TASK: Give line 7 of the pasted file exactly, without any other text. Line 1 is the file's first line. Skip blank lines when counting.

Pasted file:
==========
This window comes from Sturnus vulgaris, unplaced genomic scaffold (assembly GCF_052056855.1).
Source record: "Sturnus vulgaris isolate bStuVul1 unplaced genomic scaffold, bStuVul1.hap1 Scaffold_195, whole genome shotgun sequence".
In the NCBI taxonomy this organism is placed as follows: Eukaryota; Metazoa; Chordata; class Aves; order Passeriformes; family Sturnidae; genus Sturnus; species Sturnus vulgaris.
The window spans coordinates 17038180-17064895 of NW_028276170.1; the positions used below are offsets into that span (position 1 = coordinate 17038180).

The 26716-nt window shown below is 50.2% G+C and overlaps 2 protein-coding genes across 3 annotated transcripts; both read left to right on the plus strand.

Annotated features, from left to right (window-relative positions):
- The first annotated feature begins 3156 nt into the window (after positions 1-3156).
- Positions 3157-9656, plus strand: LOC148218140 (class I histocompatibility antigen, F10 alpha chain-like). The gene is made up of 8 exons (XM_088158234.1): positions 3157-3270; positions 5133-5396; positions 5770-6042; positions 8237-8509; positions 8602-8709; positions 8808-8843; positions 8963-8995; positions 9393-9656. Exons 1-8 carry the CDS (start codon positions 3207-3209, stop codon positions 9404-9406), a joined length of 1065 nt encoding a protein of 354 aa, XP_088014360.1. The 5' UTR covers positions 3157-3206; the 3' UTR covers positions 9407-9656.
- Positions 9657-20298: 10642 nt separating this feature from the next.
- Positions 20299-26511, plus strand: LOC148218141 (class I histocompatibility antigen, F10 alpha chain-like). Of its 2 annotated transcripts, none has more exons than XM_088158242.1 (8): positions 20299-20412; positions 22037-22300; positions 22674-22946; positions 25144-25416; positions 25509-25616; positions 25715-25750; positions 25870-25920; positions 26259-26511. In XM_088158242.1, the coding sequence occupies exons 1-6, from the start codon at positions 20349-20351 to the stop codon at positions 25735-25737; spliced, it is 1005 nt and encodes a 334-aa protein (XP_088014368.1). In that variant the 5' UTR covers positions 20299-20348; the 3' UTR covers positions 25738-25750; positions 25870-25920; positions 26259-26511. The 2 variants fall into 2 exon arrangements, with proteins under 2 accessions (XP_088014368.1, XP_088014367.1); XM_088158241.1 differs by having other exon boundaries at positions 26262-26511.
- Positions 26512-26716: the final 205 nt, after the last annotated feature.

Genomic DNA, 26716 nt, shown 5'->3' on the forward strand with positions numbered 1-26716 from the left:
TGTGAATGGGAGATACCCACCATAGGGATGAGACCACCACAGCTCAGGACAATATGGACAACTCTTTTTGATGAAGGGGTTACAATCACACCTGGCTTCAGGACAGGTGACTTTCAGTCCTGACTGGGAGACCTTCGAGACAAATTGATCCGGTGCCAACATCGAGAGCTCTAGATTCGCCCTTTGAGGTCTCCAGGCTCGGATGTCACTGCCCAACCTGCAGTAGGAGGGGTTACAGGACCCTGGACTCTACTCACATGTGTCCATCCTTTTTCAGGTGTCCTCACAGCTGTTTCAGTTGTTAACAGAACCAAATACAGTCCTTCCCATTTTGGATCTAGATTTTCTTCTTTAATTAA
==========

- The first annotated feature begins 3156 nt into the window (after positions 1-3156).